How El Salvador is Banking the Un-Banked with Bitcoin

Today, approximately 31% of the world is unbanked, meaning that nearly two-billion people are denied access to financial products and services because they do not meet traditional qualification standards.

The reliance on traditional data as a verification method disproportionately affects those in developing countries and widens the disparity between the wealthy and the impoverished.

As a result, these people, who are often the most vulnerable to economic shocks and the most in need of financial relief, are denied the ability to apply for loans or mortgages, or even create bank accounts.

While the situation may seem dire, solutions are on the horizon as financial inclusion is on the rise, starting with El Salvador – and thanks to Bitcoin.

Before jumping into how Bitcoin banks the un-banked, let’s look at what banking is, and why so many people do not qualify for traditional financial services.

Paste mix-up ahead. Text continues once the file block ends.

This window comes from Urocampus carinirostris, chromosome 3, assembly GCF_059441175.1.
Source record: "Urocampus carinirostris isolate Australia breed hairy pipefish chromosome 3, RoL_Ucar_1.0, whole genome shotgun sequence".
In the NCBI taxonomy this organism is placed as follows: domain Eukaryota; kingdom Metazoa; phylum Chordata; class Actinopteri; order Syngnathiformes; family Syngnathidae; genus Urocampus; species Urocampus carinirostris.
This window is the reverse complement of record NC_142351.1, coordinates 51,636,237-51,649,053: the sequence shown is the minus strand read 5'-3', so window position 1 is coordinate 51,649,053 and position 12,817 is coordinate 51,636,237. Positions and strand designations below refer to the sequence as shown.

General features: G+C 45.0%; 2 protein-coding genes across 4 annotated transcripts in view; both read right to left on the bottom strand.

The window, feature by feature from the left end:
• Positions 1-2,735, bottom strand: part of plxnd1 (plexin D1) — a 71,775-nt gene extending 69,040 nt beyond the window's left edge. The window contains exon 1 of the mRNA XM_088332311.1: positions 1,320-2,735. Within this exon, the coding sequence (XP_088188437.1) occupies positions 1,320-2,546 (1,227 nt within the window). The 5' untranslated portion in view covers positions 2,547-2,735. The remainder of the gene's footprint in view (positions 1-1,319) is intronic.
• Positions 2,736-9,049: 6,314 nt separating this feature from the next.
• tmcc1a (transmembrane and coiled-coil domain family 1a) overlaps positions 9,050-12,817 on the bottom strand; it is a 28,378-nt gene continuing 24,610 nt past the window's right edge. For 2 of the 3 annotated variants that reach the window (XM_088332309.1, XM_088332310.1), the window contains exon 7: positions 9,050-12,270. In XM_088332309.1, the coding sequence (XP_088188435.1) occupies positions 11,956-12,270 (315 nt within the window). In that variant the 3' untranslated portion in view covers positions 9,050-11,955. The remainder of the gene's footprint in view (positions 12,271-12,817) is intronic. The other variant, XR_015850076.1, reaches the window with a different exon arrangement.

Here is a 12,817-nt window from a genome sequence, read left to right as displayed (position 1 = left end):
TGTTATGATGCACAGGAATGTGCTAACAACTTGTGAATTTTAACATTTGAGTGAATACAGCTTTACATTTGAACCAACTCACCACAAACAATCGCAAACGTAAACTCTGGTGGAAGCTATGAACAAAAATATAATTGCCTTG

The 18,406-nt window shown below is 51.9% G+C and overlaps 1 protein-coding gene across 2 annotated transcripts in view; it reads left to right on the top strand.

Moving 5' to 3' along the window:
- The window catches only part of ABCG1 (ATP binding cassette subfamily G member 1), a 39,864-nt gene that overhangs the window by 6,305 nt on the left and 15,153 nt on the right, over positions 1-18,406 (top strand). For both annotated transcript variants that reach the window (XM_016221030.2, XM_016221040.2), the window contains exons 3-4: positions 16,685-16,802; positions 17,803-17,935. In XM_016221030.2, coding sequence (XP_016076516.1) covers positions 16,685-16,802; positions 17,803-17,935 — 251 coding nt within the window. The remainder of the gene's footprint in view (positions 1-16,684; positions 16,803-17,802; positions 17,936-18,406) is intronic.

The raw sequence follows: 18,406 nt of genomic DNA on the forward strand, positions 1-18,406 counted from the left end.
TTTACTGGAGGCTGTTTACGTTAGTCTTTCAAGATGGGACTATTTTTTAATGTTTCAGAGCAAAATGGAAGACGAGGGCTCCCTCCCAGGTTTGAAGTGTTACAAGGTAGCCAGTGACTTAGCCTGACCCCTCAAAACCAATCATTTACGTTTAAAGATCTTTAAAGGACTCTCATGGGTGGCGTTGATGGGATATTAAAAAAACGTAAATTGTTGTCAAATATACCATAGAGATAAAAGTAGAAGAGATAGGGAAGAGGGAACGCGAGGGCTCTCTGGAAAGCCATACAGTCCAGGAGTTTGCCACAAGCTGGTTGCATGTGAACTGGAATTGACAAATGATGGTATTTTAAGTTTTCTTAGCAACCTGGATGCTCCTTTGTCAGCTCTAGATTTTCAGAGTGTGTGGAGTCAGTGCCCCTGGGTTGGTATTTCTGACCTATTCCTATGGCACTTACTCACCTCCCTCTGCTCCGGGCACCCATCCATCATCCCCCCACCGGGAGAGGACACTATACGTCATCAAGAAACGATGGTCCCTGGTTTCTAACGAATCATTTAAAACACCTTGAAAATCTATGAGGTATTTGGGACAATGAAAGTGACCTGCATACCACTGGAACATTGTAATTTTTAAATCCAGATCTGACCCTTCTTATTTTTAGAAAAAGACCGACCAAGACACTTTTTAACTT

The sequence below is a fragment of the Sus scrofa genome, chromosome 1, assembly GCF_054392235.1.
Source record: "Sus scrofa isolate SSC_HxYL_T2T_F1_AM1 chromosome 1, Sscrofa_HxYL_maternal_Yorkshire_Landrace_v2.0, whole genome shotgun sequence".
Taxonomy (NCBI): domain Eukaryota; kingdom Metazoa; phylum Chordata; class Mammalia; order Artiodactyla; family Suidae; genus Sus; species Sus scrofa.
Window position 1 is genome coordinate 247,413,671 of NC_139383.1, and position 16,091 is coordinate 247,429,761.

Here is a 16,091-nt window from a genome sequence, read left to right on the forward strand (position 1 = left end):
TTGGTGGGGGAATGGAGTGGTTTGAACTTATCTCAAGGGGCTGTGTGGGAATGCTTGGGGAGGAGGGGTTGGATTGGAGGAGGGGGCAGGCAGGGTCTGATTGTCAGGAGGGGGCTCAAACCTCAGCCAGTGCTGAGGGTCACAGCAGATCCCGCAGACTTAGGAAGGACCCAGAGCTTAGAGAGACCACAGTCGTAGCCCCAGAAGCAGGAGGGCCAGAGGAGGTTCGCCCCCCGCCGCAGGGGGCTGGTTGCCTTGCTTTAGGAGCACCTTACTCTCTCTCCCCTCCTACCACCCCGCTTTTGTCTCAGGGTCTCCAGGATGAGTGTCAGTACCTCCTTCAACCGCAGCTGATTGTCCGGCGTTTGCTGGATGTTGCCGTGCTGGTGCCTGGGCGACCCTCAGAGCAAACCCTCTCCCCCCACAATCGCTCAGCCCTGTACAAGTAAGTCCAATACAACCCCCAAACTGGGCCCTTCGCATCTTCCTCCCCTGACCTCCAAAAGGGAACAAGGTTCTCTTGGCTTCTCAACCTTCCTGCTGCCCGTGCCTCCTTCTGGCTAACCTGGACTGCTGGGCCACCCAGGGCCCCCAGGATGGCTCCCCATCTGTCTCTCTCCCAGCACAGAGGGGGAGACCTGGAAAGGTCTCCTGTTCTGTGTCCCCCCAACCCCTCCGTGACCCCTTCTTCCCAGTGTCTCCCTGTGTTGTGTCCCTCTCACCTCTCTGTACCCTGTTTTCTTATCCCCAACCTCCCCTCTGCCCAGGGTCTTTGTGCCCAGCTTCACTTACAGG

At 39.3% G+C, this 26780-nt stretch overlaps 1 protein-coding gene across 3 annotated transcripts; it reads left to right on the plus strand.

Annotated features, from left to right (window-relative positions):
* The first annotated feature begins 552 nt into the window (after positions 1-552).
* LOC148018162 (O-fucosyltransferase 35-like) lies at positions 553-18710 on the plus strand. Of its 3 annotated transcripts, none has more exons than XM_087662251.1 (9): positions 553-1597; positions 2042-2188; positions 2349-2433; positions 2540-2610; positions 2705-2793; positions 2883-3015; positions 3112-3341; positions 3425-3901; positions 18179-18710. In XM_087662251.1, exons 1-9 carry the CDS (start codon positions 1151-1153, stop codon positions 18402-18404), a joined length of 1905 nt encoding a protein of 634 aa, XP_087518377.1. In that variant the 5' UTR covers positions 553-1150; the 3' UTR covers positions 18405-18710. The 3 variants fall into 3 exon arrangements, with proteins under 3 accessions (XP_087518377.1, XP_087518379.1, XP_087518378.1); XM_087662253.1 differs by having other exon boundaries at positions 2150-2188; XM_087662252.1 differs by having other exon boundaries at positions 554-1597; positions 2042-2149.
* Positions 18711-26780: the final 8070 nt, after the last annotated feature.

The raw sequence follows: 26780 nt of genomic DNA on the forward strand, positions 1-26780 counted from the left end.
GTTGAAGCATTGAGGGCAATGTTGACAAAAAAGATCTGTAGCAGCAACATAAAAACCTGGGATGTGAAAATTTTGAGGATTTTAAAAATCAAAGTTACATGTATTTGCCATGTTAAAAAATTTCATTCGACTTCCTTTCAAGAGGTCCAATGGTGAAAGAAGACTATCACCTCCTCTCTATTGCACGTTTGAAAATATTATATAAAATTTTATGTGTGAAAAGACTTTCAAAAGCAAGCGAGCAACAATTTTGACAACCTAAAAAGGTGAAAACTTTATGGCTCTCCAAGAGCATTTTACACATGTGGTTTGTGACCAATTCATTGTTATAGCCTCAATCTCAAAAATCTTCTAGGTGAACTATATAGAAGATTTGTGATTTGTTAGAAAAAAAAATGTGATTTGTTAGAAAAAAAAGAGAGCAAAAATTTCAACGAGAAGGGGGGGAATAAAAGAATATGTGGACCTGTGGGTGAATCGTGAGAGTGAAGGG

The Benefits of Banking

Banking provides billions of people with access to financial tools and services, from safe custodianship of money (a.k.a. saving) to lending tools like loans and mortgages.

By efficiently allocating funds between savers and borrowers, banks play an important role in reducing the cost of information for customers and help mitigate risks associated with borrowing and lending through tools like collateralization and customer due diligence.

Without access to banks, those living in the traditional financial world are denied safe custodianship of money, yields from returns on interest, the ability to borrow money on sound terms, and access to much of the global economy.

As a result, these unbanked individuals are exposed to more risk and potentially unfair terms or disproportionate costs of saving and borrowing and are kept from reaching their full growth potential.